Explain xkcd: It's 'cause you're dumb.
Every computer, at the unreachable memory address 0x-1, stores a secret. I found it, and it is that all humans ar—SEGMENTATION FAULT.
This comic is about a play on the dual meaning of the word “pointer”. Cueball is playing a computer game in the comic, but he seems to be stuck. So he askes Black Hat for a few tips (“pointers”) to get unstuck again. Black Hat wants to be annoying, so he spits out a couple of (seemingly random) 32-bit hexadecimal addresses, which are “pointers” in a programming language. These pointers are used to access a certain location in the computer's memory in order to fulfill a task. Cueball then hates Black Hat for not answering his question.
The "segmentation fault" the image text is referencing also arises from this kind of memory access. If you define a pointer to an invalid address, then try to access the memory location associated with it, you could end up with this exception. The hexadecimal address 0x-1 is one of those invalid access pointers, because memory locations generally start at numeric location 0.
The "pointers" given are interesting in that all the bytes are printable ASCII characters.
In this case (and assuming network byte order), ":(!:", "c99,", and "sch.".
It is also interesting that the values that are followed by punctuation each end in that punctuation.
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Rikthoff (talk) The issue date is definitely off. Can anyone fix this?
- --done (yes, anyone can fix this.) Divad27182 (talk) 18:49, 23 February 2013 (UTC)
Wait until he finds out they're codes for that old saving system. 21:42, 3 June 2013 (UTC)
Or perhaps the Black Hat _is_ answering the question but in an obscure way. The addresses might be pointing to the locations where the game keeps its important information (such as the score count or the level), so it can be cheated by changing the data at these locations.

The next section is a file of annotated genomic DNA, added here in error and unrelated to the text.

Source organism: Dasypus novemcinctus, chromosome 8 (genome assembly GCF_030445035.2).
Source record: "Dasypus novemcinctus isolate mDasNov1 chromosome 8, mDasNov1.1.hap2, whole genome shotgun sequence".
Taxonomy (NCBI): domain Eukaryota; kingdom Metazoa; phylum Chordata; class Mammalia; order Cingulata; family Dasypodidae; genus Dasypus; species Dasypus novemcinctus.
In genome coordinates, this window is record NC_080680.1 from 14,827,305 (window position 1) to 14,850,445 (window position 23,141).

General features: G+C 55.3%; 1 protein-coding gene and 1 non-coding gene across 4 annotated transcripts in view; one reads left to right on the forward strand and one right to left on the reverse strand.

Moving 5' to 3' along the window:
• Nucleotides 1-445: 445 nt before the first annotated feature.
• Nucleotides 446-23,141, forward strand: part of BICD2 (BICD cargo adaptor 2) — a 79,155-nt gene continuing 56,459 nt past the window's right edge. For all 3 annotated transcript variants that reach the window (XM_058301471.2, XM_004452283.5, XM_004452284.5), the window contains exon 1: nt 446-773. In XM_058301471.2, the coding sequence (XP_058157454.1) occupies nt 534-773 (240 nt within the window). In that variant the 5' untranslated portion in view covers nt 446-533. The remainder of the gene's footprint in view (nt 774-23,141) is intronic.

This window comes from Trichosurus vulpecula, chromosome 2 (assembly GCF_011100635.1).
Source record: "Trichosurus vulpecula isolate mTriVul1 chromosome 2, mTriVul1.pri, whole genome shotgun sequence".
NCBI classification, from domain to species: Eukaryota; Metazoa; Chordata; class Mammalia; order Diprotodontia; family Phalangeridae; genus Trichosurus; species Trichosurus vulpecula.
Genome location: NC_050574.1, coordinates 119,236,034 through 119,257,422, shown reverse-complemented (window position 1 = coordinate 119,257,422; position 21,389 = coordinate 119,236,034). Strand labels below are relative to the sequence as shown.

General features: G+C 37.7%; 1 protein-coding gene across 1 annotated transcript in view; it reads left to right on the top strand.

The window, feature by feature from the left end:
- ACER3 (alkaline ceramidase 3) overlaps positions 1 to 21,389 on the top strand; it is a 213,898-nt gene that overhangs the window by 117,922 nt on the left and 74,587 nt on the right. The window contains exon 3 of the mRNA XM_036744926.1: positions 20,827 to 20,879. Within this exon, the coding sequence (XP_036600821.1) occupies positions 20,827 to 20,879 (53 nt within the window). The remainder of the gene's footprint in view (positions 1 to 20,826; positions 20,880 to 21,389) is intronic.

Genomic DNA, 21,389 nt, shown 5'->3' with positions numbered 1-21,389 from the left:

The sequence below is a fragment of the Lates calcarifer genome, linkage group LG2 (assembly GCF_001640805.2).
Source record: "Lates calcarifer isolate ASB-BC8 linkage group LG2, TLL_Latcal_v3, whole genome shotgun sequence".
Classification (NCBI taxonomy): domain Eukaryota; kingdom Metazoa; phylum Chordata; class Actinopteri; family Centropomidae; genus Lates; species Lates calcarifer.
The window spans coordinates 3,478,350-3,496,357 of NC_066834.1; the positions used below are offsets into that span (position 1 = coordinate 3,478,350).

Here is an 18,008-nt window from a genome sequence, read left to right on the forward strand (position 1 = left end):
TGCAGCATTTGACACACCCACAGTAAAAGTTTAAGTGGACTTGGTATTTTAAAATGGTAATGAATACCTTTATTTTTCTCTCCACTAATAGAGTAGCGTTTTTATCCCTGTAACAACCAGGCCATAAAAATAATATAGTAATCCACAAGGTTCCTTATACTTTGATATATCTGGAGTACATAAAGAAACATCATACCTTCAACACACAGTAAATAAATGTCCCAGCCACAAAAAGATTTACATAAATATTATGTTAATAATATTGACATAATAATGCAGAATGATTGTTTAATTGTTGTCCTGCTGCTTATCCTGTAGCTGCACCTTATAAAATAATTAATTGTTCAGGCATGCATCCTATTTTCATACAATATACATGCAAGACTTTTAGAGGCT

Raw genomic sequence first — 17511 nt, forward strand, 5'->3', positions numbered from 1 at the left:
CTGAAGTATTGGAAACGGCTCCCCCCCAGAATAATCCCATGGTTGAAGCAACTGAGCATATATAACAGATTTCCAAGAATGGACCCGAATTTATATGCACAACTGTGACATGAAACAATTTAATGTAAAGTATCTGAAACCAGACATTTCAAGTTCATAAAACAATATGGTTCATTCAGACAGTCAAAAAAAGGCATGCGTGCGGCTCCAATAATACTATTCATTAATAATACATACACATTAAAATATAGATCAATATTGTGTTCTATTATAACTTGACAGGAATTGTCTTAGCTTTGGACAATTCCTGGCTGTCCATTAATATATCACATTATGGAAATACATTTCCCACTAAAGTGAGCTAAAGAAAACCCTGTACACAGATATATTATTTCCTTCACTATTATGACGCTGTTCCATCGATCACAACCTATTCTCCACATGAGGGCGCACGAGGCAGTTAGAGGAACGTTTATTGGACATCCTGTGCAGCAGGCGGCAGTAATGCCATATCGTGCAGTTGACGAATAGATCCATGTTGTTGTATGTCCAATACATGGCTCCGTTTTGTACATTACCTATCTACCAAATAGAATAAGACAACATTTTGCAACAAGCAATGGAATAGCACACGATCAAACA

The problem with 0x-1 is not that it's missing digits, it's that the memory in the computer is represented as a closed loop. So if you try to go back to the cell "before the first cell", you will really access the last cell, 0x-1 really equals to 0xFFFFFFFF in the 32-bit address space. Evidently, Cueball had found a way around this only it didn't quite work out. (People deeply interested in the workings of the pointers should also read about the memory protection modes and alignment requirements, both of which might interfere with reading from the address 0xFFFFFFFF.) 126.96.36.199 00:33, 28 January 2014 (UTC)
Cueball could be playing a card game (e.g. Solitaire), and Black Hat could be telling him to play the Ace. In a rather obscure way, though. --188.8.131.52 17:46, 25 August 2014 (UTC)
- Hidden message?
The three pointers spell, in ASCII:
Does this make any sense? The last line looks like German. --184.108.40.206 07:01, 8 October 2014 (UTC)
The last one is German. It means "I". 220.127.116.11 (talk) (please sign your comments with ~~~~)
No, you got the ASCII wrong. 73 is "s", not "I":
) 19:49, 4 February 2015 (UTC)